The Women in Animation panel also embodied major industry shifts. Today, women work at every level, from writers and showrunners to producers and studio executives. This demographic shift pushes our industry creatively and conceptually while more closely reflecting our audiences.
This panel — and Adult Swim’s presentation — signal the erosion of some of the traditional barriers to entry, and how it’s become increasingly easy to create, for example, short films. You don’t have to chase around the networks. You can make a film and put it in front of audiences thirsting for individual voices and responsive to inclusive personal stories.
Just look at Hair Love, which started as a Kickstarter campaign, went on to win the 2020 Oscar for Best Animated Short, and will soon screen as an HBO Max series. Over the past decade, we’ve seen more and more ventures that highlight diverse perspectives, a trend we must continue to encourage.
But even the festival itself was impressive! We welcomed more than 12,000 global attendees to SCAD AnimationFest this year, and participants were front and center on Zoom and other virtual platforms, engaging directly with us. That didn’t happen prior to going virtual.
Speaking of industry trends, I know some shifts predated the pandemic — like the resurgence of 2d animation. Why 2d and why now, and where does the future lead?
The audience for 2d hasn’t gone anywhere. The kids who grew up watching Avatar and classic 2d feature films — think Disney and Studio Ghibli — are now artists, creators, producers, and clients. They’re the audience, a generation that grew up watching this style of animation. So, it’s not surprising that 2d has surged. It’s nostalgic, and it’s inexpensive to create.
Plus, there’s a lot of harmony between 2d, 3d, and stop motion. Like sections of an orchestra, they all work together — sometimes in unexpected ways. South Park is made with the same 3d software that created Zootopia! Even industry-standard 2d software like Harmony is essentially a 3d program.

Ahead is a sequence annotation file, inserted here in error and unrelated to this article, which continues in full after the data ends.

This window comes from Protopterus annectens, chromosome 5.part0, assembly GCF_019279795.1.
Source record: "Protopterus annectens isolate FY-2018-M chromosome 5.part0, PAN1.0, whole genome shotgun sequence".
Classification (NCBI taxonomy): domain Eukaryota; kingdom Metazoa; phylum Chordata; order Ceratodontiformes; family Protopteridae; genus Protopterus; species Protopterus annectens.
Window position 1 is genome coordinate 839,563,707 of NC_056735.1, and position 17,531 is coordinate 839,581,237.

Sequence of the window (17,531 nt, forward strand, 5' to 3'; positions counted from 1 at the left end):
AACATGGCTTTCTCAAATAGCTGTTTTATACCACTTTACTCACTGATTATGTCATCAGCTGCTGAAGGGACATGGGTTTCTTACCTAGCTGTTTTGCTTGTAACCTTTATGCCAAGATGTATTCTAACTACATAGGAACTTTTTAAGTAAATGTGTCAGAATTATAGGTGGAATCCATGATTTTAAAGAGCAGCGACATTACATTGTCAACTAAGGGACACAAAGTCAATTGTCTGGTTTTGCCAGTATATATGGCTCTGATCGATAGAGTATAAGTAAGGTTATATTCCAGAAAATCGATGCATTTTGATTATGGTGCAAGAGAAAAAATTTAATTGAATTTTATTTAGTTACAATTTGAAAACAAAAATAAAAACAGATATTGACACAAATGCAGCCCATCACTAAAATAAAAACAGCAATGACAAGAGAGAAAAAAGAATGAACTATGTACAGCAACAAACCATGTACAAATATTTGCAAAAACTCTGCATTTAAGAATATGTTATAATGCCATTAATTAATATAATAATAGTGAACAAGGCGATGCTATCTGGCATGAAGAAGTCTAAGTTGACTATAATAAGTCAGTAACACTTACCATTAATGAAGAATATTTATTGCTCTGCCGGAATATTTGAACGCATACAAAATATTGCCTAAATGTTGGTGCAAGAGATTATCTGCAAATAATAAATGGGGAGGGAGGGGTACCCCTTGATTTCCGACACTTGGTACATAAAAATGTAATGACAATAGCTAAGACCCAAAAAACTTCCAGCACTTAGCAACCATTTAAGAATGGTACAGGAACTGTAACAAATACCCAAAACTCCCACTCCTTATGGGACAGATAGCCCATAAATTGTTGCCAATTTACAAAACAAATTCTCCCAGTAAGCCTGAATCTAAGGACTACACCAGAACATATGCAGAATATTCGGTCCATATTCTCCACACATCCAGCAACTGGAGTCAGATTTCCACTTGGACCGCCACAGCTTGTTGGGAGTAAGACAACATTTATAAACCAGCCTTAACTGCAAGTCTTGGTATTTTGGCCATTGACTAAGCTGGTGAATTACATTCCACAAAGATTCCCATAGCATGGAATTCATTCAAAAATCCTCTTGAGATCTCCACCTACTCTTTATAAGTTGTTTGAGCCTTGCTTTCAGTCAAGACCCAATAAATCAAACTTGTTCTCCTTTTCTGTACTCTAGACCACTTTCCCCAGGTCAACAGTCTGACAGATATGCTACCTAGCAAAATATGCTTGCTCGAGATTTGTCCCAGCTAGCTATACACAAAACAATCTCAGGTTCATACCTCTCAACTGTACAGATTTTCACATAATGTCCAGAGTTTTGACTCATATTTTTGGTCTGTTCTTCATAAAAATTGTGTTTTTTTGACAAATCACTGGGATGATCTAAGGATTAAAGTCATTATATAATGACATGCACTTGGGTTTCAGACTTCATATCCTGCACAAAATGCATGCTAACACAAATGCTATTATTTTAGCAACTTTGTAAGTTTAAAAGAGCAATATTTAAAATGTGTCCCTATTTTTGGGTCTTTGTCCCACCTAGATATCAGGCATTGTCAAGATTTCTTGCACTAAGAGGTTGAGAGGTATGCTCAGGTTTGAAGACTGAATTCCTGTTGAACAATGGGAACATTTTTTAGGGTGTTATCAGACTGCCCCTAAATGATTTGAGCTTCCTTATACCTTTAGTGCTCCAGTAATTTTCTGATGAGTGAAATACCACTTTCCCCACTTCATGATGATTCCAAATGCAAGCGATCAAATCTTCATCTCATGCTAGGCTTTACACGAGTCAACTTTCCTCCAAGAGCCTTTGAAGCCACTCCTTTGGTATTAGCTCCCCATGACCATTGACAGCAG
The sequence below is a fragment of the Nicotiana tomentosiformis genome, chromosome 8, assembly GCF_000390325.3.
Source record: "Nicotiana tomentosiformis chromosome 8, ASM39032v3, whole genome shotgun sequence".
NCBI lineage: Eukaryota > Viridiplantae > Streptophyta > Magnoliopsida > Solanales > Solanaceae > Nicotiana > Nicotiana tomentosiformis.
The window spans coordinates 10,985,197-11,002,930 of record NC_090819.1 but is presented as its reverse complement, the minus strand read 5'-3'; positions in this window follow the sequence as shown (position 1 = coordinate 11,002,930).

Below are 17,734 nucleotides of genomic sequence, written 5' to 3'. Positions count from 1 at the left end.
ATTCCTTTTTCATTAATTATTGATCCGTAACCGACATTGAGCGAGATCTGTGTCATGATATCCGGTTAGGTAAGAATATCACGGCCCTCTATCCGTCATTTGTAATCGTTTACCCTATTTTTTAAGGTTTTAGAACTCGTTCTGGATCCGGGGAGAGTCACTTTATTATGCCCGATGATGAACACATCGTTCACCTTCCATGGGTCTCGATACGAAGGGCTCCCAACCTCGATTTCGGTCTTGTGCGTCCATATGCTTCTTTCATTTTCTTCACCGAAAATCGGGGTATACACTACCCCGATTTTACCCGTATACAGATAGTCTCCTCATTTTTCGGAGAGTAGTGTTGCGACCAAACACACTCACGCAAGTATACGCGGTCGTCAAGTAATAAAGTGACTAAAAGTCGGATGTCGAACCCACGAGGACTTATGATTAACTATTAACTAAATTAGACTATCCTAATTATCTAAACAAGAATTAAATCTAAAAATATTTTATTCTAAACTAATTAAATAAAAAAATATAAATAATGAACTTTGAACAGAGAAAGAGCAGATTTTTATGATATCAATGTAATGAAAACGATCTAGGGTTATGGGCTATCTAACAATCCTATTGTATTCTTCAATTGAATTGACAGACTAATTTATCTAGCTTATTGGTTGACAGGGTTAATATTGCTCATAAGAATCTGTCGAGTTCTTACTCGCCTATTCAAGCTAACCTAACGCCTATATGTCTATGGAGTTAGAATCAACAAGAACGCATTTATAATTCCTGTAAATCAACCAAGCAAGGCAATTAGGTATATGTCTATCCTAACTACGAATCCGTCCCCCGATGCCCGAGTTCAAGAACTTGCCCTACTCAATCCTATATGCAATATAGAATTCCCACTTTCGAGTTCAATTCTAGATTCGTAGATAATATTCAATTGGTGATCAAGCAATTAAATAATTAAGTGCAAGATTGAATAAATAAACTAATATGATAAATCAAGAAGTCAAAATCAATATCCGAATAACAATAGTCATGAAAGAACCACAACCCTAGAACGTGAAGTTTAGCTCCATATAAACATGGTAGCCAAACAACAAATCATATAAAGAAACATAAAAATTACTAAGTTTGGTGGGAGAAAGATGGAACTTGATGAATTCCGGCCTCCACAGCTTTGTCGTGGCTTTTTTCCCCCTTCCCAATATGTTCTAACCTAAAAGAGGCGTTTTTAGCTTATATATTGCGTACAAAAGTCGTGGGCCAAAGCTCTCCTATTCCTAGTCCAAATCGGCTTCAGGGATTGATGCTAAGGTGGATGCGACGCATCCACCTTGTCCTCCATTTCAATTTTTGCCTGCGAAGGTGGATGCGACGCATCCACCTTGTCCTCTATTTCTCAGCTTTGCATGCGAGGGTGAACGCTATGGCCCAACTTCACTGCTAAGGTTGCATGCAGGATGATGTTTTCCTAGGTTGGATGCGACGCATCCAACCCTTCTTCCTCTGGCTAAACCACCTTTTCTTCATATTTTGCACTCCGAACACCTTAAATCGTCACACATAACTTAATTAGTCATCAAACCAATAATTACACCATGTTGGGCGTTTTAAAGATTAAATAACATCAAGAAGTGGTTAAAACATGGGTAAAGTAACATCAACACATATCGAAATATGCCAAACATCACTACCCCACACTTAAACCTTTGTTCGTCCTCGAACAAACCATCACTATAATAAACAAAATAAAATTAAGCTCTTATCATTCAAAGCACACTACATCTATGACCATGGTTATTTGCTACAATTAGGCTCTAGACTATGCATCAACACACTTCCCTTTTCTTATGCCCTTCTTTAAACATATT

Now, as work-from-home continues, 2d animators have smaller technology gaps to close — a lot of 2d software simply runs more smoothly on a laptop. Combine technology, accessibility, and portability with familiar aesthetics, and surely the 2d genre will continue to grow and diversify.
Indeed, work-from-home is here to stay, and I understand you’ve recently witnessed a top-secret, future-think collaboration at SCAD that has us all abuzz. What can you tell us about it?
It’s amazing, but not surprising, that SCAD and our industry partner for this project — Sesame Studios — found innovative ways to collaborate despite being physically separated. This was our goal: create pitches for a Sesame Studios animated series.
SCADpro, the university’s in-house design consultancy, provided a team of students with home workstations while SCAD animation faculty offered mentorship and instruction. The student team produced pitches remotely through Zoom, Discord, Slack, and Trello, and then presented the concepts to Sesame Studios.
Students created content and characters, wrote episode arcs, and produced storyboards and animatics, all without being face-to-face — from Atlanta to the West Coast to Asia and several places in between. I won’t go into much more detail — no spoiler alerts here — but here’s a tidbit: all of the pitches were 2d concepts. It was a tremendous success. Sesame Studios even remarked that they were among the best presentations they’d ever received.
Creative partnerships evolve and expand through top-tier tech. Right now, what programs are most impactful, and what are a couple of industry collaborations that have engaged inventively and impactfully?
We’ve shown that animators can use high-end software from home; it’s efficient, easy to install, cloud-based, and doesn’t require a big footprint. You don’t need a dedicated machine just to run Maya. Often, you can run an entire animation studio from a laptop, and supporting programs remotely. We’ve shown this capability with remote server and render access through SCAD vLab: from home, our students can operate a machine in our digital media centers as if they were sitting in front of it.
While remote pitching and the occasional client meeting have always been part of the industry, animation hasn’t wholly embraced work-from-home. There are exceptions. Smaller studios like Secret Sauce in Atlanta have never had a physical studio space — they’ve always been a remote studio with talented artists working worldwide.